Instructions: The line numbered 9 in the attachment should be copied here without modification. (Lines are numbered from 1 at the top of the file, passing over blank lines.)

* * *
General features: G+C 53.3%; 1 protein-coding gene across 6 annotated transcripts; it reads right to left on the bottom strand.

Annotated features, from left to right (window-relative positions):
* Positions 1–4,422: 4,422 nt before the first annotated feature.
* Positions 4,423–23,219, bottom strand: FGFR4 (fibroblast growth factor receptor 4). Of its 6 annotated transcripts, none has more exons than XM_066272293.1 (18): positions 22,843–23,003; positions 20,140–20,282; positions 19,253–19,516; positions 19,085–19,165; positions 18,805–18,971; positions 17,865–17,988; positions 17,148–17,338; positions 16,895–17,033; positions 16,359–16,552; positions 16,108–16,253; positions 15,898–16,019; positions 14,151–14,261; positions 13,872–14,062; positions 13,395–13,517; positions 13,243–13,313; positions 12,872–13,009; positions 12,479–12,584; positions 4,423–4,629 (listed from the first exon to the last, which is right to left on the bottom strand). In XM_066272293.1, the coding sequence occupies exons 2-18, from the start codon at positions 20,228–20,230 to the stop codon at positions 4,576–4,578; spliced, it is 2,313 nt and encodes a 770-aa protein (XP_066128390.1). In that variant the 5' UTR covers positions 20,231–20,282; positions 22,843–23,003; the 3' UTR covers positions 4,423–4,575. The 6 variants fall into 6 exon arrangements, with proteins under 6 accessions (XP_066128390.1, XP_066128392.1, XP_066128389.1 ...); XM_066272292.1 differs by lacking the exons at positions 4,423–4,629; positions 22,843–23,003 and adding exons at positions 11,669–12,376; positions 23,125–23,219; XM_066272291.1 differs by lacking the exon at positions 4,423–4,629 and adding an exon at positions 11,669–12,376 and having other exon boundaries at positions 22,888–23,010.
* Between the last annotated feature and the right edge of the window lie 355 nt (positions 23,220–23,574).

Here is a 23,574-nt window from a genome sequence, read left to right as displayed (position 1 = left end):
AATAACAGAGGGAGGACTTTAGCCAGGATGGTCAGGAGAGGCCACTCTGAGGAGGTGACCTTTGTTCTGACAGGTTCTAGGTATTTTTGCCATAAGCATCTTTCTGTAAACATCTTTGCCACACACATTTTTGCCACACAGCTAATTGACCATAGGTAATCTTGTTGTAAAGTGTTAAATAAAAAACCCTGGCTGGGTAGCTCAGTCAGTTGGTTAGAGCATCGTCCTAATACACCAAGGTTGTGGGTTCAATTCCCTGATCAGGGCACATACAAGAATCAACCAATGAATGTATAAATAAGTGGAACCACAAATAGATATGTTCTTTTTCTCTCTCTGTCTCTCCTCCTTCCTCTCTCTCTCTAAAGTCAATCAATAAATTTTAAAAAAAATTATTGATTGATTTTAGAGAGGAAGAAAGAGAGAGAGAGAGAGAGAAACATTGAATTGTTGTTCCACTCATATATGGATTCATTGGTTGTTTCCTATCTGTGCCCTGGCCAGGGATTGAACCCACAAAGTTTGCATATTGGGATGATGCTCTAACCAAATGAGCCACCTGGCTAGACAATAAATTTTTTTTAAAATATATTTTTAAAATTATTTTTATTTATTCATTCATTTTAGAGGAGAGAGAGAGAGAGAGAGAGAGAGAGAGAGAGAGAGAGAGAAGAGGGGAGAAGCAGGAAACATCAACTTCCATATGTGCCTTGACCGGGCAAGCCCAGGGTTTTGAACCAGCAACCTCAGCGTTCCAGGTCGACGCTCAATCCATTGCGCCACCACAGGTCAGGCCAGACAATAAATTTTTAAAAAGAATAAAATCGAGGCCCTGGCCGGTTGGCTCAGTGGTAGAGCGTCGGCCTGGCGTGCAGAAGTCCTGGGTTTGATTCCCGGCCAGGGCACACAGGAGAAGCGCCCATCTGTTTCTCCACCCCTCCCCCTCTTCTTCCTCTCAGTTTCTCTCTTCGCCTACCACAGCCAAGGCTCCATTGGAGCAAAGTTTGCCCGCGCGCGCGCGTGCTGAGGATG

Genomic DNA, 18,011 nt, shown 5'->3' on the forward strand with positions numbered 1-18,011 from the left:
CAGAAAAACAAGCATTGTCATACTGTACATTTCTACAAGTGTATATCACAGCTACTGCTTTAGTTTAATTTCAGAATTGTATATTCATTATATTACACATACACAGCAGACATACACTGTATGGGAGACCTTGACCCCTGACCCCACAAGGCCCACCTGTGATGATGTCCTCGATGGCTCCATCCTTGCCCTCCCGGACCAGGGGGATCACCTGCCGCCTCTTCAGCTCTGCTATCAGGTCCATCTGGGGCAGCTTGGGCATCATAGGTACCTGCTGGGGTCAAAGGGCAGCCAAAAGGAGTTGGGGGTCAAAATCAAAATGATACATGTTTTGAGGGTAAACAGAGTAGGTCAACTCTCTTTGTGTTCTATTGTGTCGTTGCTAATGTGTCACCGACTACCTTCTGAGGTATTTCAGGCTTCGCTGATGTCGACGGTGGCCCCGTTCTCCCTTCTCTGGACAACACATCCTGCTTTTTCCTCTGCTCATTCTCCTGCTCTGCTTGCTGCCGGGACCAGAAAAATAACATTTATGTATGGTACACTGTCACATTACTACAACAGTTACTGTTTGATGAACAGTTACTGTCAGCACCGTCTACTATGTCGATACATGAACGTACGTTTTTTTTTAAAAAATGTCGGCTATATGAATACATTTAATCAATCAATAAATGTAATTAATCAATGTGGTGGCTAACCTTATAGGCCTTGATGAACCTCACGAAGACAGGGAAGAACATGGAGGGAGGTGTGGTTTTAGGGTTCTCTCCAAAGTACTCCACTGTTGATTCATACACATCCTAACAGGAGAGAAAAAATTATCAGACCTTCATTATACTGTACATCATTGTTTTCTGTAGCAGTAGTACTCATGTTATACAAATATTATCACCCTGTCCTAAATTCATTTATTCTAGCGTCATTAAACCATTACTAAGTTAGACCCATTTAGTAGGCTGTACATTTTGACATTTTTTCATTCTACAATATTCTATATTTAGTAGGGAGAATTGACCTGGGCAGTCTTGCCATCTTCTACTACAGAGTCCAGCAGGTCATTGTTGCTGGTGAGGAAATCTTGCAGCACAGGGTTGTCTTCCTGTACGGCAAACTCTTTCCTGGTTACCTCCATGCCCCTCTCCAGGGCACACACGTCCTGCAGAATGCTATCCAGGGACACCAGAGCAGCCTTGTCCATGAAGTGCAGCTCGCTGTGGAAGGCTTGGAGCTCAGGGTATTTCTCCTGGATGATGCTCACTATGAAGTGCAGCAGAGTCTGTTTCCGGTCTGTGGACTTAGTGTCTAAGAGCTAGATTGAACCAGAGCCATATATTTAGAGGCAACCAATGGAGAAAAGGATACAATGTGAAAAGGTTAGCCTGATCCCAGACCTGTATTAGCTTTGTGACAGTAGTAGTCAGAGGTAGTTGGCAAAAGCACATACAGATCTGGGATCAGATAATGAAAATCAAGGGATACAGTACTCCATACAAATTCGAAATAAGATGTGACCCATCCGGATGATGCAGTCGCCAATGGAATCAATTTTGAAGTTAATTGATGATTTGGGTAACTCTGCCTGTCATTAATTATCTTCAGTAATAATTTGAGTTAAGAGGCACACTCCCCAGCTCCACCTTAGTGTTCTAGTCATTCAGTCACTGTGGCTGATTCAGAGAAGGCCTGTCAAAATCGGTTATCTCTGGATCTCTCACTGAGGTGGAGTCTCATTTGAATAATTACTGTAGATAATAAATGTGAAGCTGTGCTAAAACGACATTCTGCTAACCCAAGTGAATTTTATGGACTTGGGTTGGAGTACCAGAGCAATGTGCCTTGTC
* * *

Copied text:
CAGAAAAACAAGCATTGTCATACTGTACATTTCTACAAGTGTATATCACAGCTACTGCTTTAGTTTAATTTCAGAATTGTATATTCATTATATTACACATACACAGCAGACATACACTGTATGGGAGACCTTGACCCCTGACCCCACAAGGCCCACCTGTGATGATGTCCTCGATGGCTCCATCCTTGCCCTCCCGGACCAGGGGGATCACCTGCCGCCTCTTCAGCTCTGCTATCAGGTCCATCTGGGGCAGCTTGGGCATCATAGGTACCTGCTGGGGTCAAAGGGCAGCCAAAAGGAGTTGGGGGTCAAAATCAAAATGATACATGTTTTGAGGGTAAACAGAGTAGGTCAACTCTCTTTGTGTTCTATTGTGTCGTTGCTAATGTGTCACCGACTACCTTCTGAGGTATTTCAGGCTTCGCTGATGTCGACGGTGGCCCCGTTCTCCCTTCTCTGGACAACACATCCTGCTTTTTCCTCTGCTCATTCTCCTGCTCTGCTTGCTGCCGGGACCAGAAAAATAACATTTATGTATGGTACACTGTCACATTACTACAACAGTTACTGTTTGATGAACAGTTACTGTCAGCACCGTCTACTATGTCGATACATGAACGTACGTTTTTTTTTAAAAAATGTCGGCTATATGAATACATTTAATCAATCAATAAATGTAATTAATCAATGTGGTGGCTAACCTTATAGGCCTTGATGAACCTCACGAAGACAGGGAAGAACATGGAGGGAGGTGTGGTTTTAGGGTTCTCTCCAAAGTACTCCACTGTTGATTCATACACATCCTAACAGGAGAGAAAAAATTATCAGACCTTCATTATACTGTACATCATTGTTTTCTGTAGCAGTAGTACTCATGTTATACAAATATTATCACCCTGTCCTAAATTCATTTATTCTAGCGTCATTAAACCATTACTAAGTTAGACCCATTTAGTAGGCTGTACATTTTGACATTTTTTCATTCTACAATATTCTATATTTAGTAGGGAGAATTGACCTGGGCAGTCTTGCCATCTTCTACTACAGAGTCCAGCAGGTCATTGTTGCTGGTGAGGAAATCTTGCAGCACAGGGTTGTCTTCCTGTACGGCAAACTCTTTCCTGGTTACCTCCATGCCCCTCTCCAGGGCACACACGTCCTGCAGAATGCTATCCAGGGACACCAGAGCAGCCTTGTCCATGAAGTGCAGCTCGCTGTGGAAGGCTTGGAGCTCAGGGTATTTCTCCTGGATGATGCTCACTATGAAGTGCAGCAGAGTCTGTTTCCGGTCTGTGGACTTAGTGTCTAAGAGCTAGATTGAACCAGAGCCATATATTTAGAGGCAACCAATGGAGAAAAGGATACAATGTGAAAAGGTTAGCCTGATCCCAGACCTGTATTAGCTTTGTGACAGTAGTAGTCAGAGGTAGTTGGCAAAAGCACATACAGATCTGGGATCAGATAATGAAAATCAAGGGATACAGTACTCCATACAAATTCGAAATAAGATGTGACCCATCCGGATGATGCAGTCGCCAATGGAATCAATTTTGAAGTTAATTGATGATTTGGGTAACTCTGCCTGTCATTAATTATCTTCAGTAATAATTTGAGTTAAGAGGCACACTCCCCAGCTCCACCTTAGTGTTCTAGTCATTCAGTCACTGTGGCTGATTCAGAGAAGGCCTGTCAAAATCGGTTATCTCTGGATCTCTCACTGAGGTGGAGTCTCATTTGAATAATTACTGTAGATAATAAATGTGAAGCTGTGCTAAAACGACATTCTGCTAACCCAAGTGAATTTTATGGACTTGGGTTGGAGTACCAGAGCAATGTGCCTTGTC